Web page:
Factors determining access and utilization of immunisation services in Kibera, Nairobi
Oliwa, Jacqueline N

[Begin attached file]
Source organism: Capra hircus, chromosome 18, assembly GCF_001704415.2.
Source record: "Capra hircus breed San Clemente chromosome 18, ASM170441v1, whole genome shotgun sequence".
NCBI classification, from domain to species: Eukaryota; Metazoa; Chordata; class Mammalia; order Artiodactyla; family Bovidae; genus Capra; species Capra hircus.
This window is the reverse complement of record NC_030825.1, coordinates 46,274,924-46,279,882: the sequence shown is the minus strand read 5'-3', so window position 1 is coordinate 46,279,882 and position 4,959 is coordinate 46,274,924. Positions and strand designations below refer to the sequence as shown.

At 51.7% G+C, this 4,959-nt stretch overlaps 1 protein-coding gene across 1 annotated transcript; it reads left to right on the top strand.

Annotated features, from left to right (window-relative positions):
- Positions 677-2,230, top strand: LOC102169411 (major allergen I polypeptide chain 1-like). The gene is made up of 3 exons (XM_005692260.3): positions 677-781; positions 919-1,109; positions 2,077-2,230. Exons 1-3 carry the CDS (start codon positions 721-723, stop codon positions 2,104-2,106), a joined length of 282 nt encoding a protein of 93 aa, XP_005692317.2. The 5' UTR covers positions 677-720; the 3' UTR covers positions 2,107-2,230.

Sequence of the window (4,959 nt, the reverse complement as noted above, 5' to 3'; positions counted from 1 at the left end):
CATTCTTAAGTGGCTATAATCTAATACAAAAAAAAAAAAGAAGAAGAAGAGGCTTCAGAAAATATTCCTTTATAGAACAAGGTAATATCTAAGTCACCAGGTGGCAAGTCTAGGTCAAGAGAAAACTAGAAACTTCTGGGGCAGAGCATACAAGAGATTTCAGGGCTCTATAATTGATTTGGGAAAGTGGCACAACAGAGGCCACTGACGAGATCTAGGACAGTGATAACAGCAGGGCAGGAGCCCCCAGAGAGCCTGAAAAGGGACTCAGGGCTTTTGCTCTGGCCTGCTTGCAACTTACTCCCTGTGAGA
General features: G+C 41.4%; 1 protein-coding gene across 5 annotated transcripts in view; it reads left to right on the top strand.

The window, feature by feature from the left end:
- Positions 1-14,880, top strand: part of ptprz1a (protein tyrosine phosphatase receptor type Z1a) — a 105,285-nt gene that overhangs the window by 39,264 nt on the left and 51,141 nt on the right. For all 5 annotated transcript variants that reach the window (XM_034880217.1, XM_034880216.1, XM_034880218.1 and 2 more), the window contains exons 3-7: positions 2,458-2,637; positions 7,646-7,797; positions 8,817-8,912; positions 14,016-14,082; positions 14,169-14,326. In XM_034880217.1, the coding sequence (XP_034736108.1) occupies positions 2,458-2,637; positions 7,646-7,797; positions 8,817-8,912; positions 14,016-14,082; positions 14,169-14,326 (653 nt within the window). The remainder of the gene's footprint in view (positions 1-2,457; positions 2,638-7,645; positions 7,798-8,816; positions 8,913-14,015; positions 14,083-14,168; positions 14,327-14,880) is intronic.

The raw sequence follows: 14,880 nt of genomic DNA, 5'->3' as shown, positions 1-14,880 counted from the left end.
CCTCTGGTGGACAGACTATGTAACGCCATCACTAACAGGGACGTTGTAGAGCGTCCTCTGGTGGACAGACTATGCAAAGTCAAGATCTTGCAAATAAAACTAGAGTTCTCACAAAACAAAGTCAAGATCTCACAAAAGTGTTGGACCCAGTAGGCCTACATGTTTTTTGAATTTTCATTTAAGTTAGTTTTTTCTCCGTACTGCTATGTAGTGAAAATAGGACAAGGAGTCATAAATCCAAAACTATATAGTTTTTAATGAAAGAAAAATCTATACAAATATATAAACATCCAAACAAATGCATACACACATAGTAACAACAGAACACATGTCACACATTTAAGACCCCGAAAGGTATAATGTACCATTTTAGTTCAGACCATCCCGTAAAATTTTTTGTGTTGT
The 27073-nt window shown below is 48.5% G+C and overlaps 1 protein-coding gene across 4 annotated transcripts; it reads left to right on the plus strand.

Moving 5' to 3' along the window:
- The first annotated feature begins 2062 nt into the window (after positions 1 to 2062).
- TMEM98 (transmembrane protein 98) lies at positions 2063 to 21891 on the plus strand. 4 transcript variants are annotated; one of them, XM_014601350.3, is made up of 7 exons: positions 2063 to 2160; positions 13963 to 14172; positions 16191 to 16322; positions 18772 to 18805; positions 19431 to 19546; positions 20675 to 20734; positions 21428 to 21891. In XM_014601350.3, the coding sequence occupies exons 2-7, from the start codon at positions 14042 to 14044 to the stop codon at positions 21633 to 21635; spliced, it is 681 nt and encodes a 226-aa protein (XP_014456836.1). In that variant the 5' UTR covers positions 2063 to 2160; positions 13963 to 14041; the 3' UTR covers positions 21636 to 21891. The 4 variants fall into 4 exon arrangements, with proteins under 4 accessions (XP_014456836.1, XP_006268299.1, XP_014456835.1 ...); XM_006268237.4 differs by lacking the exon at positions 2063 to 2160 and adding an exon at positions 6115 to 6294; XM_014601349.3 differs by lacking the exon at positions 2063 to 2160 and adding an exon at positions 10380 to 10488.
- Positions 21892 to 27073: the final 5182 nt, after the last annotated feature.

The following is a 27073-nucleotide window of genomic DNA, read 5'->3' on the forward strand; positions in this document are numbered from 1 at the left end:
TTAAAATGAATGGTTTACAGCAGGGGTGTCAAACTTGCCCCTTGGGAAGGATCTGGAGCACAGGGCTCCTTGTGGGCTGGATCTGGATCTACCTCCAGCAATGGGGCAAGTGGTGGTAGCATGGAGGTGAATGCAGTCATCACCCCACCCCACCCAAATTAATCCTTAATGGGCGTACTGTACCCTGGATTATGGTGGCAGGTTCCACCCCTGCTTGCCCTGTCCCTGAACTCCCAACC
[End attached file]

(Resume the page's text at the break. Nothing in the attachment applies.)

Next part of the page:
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Introduction Kibera is the largest informal settlement in Nairobi. Kibera is reported as a Category 4 area as far as immunization coverage is concerned with high dropout rates of 16%. Dropout rates of more than 10% indicate poor utilization of immunization services. Low Pentavalent 1 (Pental) coverage of less than 80% indicates poor access. According to a 2007 survey by the Division of Vaccines and Immunization (DVI), fully immunized coverage rate in Kibera was estimated at 52%, with access at 65.8% and dropout rates of 16%. It was ranked as one of the 17 poorest performing divisions in the country. Methods This was a cross-sectional descriptive survey utilizing both qualitative and quantitative methods of data collection. The quantitative part consisted of a cluster household survey to assess immunization coverage. The qualitative part included key informant interviews as well as focus group discussions. Results Main factors independently influencing immunization status were:- being born at a health facility (O.R 1.98, 95% C.I 1.08-3.61); source of vaccine information from health workers (O.R 2.45,95% C.I 1.27-4.76); belief that vaccines prevent diseases (O.R 3.34,95% C.I 1.50-7.46); and being charged for immunization services (O.R 0.45,95% C.I 0.20-0.99). From qualitative analyses, the main emergent themes were lack of awareness, lack of motivation, competing priorities and health system factors as major predictors of immunization status. Immunization coverage rate was found to be 77.1% by card and 84.4% by card and history. Access was excellent at 99.1% by card and history and 97.8% by card only. Utilization however was poor with dropout rates from Penta1 to measles found to be 10.8% by card only and 4.7% by card and history. Conclusions Kibera has higher coverage rates than what is posted in service delivery records and should be reclassified as a category 2 area with good access but poor utilization. There is still however room for improvement to meet the GAVI goal of 90% coverage at national level. Caregivers' knowledge and belief that vaccines prevent disease were the strongest predictors of immunization status. Recommendations Increasing surveillance and strengthening data systems could help improve reporting. Appropriate, relevant information, education and communication strategies targeted to increase the awareness of the importance of immunization, because results show that knowledge and positive belief increased likelihood of immunization.